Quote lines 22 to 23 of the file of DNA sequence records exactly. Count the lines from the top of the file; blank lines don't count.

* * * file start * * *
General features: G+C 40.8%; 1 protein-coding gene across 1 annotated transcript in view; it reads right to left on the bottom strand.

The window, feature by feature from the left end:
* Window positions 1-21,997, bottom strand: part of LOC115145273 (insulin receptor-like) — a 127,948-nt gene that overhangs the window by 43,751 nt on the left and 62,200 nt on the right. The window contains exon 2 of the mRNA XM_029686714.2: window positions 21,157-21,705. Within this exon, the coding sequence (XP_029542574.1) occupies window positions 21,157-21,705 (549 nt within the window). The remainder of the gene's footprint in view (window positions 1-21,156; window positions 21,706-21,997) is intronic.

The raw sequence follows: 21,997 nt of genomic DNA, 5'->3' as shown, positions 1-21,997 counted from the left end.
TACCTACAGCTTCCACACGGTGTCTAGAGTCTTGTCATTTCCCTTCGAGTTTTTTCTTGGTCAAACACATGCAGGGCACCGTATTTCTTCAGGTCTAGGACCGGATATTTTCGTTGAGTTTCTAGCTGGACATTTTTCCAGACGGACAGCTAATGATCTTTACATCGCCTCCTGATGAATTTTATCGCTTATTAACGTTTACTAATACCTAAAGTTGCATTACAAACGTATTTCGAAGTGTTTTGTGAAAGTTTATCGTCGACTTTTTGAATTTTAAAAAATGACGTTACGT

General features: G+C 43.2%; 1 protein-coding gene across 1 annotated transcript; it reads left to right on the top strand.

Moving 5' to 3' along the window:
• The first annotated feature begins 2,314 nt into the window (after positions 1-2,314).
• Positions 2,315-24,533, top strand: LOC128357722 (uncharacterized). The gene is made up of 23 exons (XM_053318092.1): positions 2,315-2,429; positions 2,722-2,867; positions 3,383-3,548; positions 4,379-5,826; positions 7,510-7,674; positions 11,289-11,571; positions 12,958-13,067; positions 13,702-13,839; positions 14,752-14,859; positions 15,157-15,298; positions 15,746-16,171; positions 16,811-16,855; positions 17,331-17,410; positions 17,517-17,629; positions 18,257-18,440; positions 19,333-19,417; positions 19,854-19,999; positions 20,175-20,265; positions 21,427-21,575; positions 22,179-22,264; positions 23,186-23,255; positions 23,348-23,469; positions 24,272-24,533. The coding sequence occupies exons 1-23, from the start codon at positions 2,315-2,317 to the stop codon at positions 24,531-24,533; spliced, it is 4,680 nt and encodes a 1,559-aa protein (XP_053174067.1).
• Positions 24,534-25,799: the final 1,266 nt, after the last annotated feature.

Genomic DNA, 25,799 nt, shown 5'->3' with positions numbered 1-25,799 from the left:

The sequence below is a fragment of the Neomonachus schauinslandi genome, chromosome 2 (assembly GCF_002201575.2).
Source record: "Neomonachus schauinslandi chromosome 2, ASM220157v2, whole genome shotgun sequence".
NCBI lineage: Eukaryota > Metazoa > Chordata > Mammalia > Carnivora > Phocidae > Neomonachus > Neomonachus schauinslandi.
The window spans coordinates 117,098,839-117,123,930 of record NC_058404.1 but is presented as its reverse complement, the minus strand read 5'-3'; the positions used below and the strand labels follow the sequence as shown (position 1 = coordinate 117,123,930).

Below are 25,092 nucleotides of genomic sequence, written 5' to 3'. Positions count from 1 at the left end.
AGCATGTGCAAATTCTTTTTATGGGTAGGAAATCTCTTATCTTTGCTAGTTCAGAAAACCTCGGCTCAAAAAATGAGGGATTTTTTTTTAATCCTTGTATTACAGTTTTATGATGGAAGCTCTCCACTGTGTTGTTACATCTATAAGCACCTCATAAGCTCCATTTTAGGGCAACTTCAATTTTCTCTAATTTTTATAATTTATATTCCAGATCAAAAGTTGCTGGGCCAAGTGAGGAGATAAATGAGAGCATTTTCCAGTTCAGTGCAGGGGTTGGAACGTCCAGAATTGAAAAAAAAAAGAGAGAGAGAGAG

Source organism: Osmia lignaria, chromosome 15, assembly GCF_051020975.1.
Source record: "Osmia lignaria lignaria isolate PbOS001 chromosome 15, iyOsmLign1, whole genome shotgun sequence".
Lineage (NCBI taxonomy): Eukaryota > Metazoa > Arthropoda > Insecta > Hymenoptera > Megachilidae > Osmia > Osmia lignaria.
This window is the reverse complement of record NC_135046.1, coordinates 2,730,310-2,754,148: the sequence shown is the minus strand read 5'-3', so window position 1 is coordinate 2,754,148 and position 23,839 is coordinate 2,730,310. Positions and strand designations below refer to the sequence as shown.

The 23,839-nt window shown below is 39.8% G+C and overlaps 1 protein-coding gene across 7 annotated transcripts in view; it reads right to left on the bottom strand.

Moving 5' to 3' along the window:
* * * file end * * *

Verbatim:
The 23,839-nt window shown below is 39.8% G+C and overlaps 1 protein-coding gene across 7 annotated transcripts in view; it reads right to left on the bottom strand.

Moving 5' to 3' along the window: